The Romans came with swords. And there was some confusion – it was dark – everyone was drunk – Jason Zerillo was skulking in the shadows pretending to be a camel passing through the eye of a needle of all things. And the Romans got the wrong guy. That’s what happened. They got the wrong guy, and when the apostles tried to explain the next day there were so many forms to fill in, so much red tape to wade through, really, they couldn’t even begin to make sense of it.

Jesus was crucified. They nailed him to a cross at Golgotha. And the skies blackened with thunder, and Jesus cried out to the Lord. And the apostles stood by, awkward, guilty, God, was there egg on their faces! And in front of the cross, Jason Zerillo danced about, his arms stuck out at right angles like a scarecrow, wincing at an imaginary crown of thorns, miming what it would feel like to have a spear stuck right into your side. And Jesus looked down on him, and said, “Not now. Really. Not now.” And died.


The next day the Gang met up for coffee. They could barely look each other in the face for shame. “I don’t think,” said Matthew heavily, “there’s going to be any way we can put this right.” “All we can do,” said James, son of Alphaeus, “is carry on his work. Do what he’d have wanted us to do. Whatever it takes.” “Whatever it takes,” they solemnly agreed, and they all shook hands, and they left the cafe, and went out to preach across the world, and never saw each other again.

The first apostle to be martyred was James, son of Zebedee. He was put to death by sword. And as he died, he looked up and he saw Jason Zerillo there, contorting his white face into a comical display of agony, look how careless I’ve been, what’s this sword doing sticking into my body? Andrew refused to be crucified in the same manner Jesus had been, he said he was unworthy, and so was killed in Patras with his legs splayed; in Rome, Simon Peter pleaded the same thing, and was nailed upon his cross upside down. And Jason Zerillo was there for both of them, for Simon Peter he did a handstand. Bartholomew died in Armenia, Thomas in India, Jude the Farter died in Beirut – and in their final moments, as they reached out to Heaven and glory, out of the corners of their eyes there they’d spy Jason Zerillo, imitating their deaths in dumb show. Was it mockery, or was it mercy of a kind? They couldn’t be sure.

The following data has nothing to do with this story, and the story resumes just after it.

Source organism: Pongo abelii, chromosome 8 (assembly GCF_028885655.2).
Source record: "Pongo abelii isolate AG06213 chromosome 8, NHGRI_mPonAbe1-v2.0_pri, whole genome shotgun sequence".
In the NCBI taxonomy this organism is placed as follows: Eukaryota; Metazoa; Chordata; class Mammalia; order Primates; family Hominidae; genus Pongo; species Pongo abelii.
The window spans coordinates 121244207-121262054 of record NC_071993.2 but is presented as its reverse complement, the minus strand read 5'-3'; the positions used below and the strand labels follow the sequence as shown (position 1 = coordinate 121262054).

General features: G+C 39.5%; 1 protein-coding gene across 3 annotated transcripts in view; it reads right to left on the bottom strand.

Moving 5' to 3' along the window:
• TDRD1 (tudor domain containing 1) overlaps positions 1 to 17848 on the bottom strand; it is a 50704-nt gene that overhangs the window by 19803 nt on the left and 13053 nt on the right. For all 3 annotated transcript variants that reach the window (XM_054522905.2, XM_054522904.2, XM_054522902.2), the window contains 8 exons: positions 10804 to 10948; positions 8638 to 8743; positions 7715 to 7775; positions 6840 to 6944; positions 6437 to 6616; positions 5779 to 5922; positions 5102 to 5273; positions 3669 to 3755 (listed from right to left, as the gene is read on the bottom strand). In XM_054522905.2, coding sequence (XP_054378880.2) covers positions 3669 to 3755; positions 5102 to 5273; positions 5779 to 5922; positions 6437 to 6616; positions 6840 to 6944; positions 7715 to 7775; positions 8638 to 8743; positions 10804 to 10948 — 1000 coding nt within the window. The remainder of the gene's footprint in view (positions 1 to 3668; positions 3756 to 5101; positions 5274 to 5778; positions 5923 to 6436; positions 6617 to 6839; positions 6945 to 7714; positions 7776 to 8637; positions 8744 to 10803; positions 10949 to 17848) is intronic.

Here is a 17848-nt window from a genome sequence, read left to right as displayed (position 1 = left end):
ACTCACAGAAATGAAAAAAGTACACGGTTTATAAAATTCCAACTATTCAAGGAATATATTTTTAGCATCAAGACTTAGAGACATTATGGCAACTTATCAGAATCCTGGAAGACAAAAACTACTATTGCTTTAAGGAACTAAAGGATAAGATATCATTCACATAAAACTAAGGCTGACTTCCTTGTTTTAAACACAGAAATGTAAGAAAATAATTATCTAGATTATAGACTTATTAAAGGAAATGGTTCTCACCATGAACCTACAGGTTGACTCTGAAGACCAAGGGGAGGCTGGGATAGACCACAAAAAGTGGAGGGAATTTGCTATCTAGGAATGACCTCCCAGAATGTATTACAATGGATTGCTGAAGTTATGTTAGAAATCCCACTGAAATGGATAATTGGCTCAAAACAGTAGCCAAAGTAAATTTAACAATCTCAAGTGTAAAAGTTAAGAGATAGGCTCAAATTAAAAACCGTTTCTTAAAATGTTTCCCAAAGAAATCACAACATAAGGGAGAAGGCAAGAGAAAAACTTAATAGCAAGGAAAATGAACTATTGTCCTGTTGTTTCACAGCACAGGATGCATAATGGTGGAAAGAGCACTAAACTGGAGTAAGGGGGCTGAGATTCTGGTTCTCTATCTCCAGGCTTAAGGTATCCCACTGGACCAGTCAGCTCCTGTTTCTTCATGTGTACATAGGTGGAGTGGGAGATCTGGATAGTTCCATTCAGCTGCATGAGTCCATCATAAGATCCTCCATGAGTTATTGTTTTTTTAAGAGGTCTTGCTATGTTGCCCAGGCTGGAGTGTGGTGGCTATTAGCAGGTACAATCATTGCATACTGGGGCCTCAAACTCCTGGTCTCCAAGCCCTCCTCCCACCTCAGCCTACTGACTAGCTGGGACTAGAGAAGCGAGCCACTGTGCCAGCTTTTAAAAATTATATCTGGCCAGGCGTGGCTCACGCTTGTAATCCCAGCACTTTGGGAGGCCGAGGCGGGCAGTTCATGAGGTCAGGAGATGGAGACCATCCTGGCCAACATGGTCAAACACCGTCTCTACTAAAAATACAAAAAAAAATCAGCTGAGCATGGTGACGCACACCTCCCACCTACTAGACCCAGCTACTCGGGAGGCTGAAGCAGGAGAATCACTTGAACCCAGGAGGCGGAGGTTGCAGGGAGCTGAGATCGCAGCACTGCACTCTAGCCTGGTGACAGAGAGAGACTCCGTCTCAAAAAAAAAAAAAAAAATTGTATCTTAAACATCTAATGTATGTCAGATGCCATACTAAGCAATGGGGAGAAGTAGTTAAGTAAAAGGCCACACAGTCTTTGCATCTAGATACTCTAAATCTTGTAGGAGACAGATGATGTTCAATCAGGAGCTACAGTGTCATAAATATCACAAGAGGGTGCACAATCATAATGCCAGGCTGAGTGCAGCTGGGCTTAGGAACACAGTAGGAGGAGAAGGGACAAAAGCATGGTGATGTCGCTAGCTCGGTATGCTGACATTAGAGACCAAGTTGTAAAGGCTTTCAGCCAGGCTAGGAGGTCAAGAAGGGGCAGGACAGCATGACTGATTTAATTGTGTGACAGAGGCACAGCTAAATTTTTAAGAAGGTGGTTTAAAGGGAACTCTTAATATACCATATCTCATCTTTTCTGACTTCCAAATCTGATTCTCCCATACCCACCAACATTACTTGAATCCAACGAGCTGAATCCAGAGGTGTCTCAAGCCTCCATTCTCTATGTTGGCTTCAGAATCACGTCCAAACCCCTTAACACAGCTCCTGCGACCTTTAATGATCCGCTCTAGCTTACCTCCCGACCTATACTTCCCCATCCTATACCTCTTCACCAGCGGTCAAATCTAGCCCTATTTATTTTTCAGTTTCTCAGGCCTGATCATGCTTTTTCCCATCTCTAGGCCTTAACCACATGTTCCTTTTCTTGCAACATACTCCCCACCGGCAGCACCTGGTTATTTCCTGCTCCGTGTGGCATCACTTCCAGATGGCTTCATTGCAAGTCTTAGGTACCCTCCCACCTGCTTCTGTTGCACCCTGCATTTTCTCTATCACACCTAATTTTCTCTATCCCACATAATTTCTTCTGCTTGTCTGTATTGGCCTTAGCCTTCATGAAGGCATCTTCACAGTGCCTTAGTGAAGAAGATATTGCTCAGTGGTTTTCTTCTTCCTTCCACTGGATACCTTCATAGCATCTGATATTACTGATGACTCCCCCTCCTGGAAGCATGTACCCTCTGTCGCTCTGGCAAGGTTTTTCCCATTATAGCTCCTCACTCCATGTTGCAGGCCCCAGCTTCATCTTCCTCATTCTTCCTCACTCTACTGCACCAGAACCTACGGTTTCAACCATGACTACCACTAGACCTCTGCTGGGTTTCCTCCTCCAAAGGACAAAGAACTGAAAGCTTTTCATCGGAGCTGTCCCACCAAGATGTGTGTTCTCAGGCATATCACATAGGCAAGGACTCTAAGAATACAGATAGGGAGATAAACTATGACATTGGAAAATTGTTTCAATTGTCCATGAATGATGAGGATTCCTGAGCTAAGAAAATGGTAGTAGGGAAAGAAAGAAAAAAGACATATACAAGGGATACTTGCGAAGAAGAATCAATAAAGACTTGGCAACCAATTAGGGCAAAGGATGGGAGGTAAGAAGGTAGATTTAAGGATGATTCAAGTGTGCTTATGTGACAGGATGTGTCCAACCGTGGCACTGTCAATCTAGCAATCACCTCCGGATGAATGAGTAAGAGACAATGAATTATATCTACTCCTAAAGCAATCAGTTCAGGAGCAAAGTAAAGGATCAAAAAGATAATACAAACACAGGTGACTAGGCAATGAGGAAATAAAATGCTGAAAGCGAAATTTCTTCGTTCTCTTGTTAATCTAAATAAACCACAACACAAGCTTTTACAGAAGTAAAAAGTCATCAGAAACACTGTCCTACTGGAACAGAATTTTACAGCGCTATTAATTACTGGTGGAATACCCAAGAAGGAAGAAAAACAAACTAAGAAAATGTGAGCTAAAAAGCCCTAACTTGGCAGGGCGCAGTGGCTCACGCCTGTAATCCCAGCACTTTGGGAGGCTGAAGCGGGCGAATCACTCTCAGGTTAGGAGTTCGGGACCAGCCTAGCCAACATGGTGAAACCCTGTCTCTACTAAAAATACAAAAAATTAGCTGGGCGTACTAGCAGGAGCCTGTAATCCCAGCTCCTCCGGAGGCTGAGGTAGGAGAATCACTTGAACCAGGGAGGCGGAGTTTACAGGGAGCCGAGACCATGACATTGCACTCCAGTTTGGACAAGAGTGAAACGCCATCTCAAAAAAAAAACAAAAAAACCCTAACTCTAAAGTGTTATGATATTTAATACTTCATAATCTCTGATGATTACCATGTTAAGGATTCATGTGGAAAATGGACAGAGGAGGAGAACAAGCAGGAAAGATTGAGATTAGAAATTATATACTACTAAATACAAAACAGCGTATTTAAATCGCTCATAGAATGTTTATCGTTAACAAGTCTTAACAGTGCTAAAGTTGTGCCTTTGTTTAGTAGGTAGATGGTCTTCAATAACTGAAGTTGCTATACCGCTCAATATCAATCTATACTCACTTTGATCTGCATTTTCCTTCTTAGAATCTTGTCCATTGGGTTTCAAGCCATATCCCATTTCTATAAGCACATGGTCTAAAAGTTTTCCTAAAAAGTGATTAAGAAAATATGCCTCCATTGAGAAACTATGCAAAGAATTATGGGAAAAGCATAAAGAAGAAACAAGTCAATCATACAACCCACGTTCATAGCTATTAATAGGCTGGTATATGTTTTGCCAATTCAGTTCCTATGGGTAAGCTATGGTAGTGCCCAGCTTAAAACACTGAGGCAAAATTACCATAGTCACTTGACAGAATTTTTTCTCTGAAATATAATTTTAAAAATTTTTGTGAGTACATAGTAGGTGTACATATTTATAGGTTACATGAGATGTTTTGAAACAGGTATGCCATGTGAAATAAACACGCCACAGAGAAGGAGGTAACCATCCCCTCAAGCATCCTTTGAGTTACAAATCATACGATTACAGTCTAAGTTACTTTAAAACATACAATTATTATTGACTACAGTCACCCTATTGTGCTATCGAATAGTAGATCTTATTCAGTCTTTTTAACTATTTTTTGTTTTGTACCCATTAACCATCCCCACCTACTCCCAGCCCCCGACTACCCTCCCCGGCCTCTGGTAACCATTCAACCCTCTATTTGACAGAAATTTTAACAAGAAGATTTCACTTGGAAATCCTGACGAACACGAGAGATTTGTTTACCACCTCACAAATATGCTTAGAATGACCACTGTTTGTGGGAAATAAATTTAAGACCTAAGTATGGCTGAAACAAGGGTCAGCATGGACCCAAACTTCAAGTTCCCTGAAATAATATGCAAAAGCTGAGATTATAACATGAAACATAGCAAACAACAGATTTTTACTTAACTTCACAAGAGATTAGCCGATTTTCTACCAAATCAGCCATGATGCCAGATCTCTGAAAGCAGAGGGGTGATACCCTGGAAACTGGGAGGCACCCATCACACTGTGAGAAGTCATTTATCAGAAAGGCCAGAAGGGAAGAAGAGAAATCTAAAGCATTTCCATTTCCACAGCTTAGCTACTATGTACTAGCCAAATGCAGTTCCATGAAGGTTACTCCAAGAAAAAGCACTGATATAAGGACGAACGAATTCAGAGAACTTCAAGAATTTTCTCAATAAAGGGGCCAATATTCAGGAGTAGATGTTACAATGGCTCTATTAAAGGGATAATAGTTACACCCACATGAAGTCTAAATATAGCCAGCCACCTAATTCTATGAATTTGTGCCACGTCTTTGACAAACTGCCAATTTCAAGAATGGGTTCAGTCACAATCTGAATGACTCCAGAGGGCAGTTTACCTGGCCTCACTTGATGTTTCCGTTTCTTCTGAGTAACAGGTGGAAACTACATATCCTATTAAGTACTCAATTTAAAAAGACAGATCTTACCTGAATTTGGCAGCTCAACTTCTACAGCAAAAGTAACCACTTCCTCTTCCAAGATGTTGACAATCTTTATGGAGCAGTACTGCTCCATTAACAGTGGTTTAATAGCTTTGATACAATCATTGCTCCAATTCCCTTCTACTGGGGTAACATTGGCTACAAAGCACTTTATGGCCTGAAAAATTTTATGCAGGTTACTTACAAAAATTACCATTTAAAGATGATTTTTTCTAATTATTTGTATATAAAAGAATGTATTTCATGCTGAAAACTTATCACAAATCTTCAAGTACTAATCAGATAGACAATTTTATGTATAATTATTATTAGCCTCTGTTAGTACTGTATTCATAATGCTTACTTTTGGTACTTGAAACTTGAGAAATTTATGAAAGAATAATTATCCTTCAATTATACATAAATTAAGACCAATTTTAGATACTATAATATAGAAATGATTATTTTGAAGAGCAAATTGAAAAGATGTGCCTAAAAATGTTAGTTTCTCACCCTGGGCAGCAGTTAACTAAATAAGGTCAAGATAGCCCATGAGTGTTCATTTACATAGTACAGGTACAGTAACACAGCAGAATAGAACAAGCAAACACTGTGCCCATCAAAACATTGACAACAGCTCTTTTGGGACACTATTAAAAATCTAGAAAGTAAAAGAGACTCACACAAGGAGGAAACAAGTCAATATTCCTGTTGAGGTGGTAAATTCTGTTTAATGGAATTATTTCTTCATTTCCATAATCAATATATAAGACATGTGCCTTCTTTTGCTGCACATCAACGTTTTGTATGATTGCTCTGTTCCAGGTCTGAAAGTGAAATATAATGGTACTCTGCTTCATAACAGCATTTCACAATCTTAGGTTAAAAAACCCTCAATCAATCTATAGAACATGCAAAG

The last surviving apostle was John. John had never liked Jason Zerillo either, but had held his tongue, he’d never spoken out against him. That said, in truth, he’d never spoken up for him either.

Ninety-four years old, living in exile in Patmos, he was hardly surprised when there was a knock at the door. He let Jason Zerillo in. “I know why you’re here,” he said.

Jason Zerillo said nothing.

“All my friends have died. I know that. They died bravely. They died for something greater than themselves. But that was never part of the deal, was it? That we had to die?”

Jason Zerillo said nothing.

“I’ll be dead soon,” said John. “I have lived for longer than I should have, and seen things I would rather have not seen. Such terrible things. And then we’ll all be dead, all the Gang, we will all be the same. Dead forever, and what difference does it make whether I died fixed to a cross or in a warm bed?”

Jason Zerillo said nothing.

“I am not afraid to die,” said John. “And when I do, when I see my friends, if they think they have anything to blame me for, I’ll answer them. And when I see Jesus, if he blames me – then I’ll know.”

And Jason Zerillo said nothing.

“I’m not afraid to die,” insisted John. “If dying is such a great thing, what are you still doing clowning about? With your fucking white face and your fucking white gloves?”

Jason Zerillo said nothing, because Jason Zerillo never said anything, Jason Zerillo was a mime.

“I am,” said John – he whispered it – “I am afraid to die.”

And Jason Zerillo smiled with all his teeth, and left.

And John sat down and tried hard not to die. But it seemed to him that was like trying to escape from an invisible box, trying to walk against the wind.